We tried Canton Paradise with A's family tonight, and got a bunch of dim sums as well as some noodle dishes. It's worth mentioning that we were there at about 8 pm and a number of the dishes that we wanted to order were already sold out.

We won't write about everything that we had, just some of the dishes worth mentioning. They have a section of innovative dim sums, from which we ordered the HK honey bbq pork bun and the bacon cheese rolls. Both were very good. The bacon rolls had bacon and cheese wrapped round shrimp then deep fried. The bbq pork bun was a combination of a HK polo bun and a char siew bao. They have this at Paradise Pavilion  too, and it was just as good here.

The belly pork char siew was super fatty, even for me. I would've preferred it with a bit more lean meat for contrast, because right now it was about 80% fat. 

The Canton steamed chicken was a bit disappointing. It was ordinary chicken rice chicken that lacked oomph. It came with a dipping sauce that I thought was some kind of ginger oil, but turned out to be a rather bland chicken jus. 

I had the shrimp wonton noodle soup, and A had the roast pork dry noodle. The roast pork on his was good, but I found everything else - the wonton and the noodles themselves - to be a bit disappointing.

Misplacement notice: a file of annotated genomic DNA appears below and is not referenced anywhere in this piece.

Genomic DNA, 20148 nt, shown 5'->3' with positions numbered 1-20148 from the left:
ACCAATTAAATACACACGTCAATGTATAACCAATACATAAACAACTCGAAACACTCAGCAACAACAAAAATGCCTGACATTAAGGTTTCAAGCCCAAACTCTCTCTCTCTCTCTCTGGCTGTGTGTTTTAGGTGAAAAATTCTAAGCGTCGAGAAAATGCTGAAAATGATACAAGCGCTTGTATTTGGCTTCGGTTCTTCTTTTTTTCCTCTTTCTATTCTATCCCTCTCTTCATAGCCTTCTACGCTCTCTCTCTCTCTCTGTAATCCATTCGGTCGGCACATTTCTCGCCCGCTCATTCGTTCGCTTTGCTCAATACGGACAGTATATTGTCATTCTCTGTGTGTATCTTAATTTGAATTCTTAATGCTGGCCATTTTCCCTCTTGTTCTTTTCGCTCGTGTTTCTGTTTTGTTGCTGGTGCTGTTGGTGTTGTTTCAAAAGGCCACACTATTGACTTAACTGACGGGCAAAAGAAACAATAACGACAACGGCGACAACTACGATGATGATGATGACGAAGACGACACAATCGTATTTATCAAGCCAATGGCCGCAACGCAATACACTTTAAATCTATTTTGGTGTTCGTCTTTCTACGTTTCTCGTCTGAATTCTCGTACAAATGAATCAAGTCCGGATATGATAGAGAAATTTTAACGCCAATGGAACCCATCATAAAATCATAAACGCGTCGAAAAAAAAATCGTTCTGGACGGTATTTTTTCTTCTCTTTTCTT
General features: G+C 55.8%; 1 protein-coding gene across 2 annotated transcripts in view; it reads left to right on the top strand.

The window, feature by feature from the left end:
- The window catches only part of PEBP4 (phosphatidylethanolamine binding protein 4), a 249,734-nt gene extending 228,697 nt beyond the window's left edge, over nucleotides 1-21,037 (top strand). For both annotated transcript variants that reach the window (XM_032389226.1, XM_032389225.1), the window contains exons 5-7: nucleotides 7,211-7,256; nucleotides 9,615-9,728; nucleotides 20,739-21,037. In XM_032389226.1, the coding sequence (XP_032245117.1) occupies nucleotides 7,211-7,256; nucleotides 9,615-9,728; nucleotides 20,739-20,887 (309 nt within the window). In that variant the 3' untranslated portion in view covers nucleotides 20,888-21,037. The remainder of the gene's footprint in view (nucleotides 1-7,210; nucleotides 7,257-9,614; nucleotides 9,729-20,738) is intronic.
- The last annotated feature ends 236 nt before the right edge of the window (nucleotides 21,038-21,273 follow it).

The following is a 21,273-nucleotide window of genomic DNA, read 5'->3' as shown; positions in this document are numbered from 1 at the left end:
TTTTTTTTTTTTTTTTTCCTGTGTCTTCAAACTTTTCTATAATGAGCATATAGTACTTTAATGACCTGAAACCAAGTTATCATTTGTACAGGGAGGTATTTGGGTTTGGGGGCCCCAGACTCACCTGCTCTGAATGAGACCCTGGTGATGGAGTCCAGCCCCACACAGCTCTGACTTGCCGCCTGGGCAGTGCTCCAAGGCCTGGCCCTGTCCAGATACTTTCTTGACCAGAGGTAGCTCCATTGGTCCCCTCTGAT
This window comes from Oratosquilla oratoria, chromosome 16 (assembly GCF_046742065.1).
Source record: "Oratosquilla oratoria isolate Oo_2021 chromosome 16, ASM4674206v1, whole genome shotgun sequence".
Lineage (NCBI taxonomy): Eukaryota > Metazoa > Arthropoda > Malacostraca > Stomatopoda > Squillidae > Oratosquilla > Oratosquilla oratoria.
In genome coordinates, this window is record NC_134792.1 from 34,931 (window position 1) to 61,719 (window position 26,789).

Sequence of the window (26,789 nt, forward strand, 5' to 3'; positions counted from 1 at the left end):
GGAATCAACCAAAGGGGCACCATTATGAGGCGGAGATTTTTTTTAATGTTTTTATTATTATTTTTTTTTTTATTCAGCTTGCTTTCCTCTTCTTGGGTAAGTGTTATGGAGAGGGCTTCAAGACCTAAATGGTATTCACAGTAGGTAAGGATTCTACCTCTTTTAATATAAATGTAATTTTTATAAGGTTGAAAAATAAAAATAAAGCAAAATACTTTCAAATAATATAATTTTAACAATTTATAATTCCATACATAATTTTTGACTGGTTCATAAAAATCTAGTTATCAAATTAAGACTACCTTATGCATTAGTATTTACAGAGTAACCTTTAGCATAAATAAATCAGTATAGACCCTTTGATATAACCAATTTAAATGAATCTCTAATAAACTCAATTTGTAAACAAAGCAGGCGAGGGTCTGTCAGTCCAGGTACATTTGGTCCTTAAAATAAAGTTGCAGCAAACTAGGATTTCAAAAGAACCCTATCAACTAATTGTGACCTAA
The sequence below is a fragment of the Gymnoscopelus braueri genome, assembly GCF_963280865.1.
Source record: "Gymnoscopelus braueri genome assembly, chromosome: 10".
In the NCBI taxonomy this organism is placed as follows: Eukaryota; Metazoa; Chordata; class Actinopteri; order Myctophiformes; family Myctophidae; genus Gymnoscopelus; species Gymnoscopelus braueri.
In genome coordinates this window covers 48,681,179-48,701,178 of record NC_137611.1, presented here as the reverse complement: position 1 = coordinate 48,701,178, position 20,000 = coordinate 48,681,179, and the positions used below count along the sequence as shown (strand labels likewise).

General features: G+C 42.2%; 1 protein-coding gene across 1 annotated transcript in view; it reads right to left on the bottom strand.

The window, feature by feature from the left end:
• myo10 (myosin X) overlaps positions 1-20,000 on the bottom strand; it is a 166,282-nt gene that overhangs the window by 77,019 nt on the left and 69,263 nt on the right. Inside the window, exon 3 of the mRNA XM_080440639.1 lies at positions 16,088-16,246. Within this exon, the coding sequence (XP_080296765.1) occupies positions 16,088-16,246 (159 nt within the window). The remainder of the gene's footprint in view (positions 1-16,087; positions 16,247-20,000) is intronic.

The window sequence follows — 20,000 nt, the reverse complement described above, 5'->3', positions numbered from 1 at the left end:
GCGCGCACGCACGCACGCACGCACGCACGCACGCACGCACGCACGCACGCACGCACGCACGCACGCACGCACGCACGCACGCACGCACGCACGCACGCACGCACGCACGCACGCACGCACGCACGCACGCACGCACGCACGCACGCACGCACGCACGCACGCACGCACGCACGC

At least the liu sha bao here was good, with a very good oozy centre and light soft bun.

All things considered, with the exception of some of the dim sum dishes, I think the standard at Canton-i  is much higher for the same kind of food. And you don't have to wait an hour for a table.

A says:

Nice, but when it’s crowded, I don’t think it’s worth queuing up for.

Canton Paradise
2 Jurong East Central 1
#02-09 JCube
Tel: 6684-5080
Mon to Fri: 11 am – 9.30 pm
Sat, Sun & PH: 10.30 am – 9.30 pm

Saturday, May 05, 2012

Nanxiang Steamed Bun Restaurant

C says:

Plaza Singapura on a Saturday night is chaos. We were there to watch a movie and decided to grab a late dinner first. Itacho Sushi was packed so we settled for Nanxiang next door.

This is a branch of the outlet at Bugis, which is known for their giant xiao long bao which they serve with a straw to slurp up the soup.

We decided on their regular xiao long bao instead. The broth was really good, but the pork filling itself was a bit bland and disappointing.

The drunken chicken was a tad predictable but still pretty good. We also ordered a green bean noodle with crab roe, expecting it to be tung hoon. Instead, the noodles were like an al dente hor fun. This was really quite one note, till I had a brainwave to use the xiao long bao vinegar to add some much needed tartness.

The best dish was the shanghai fried rice. We had it with a special sauce duck, but the duck was pretty dry and chewy and the sauce was nothing special. The fried rice was good enough on its own, with lots of wok hei flavour.

We didn't really have any expectations, since we just wanted something quick, but all in all it was a bit meh, and not somewhere we'll go again unless we were really out of options.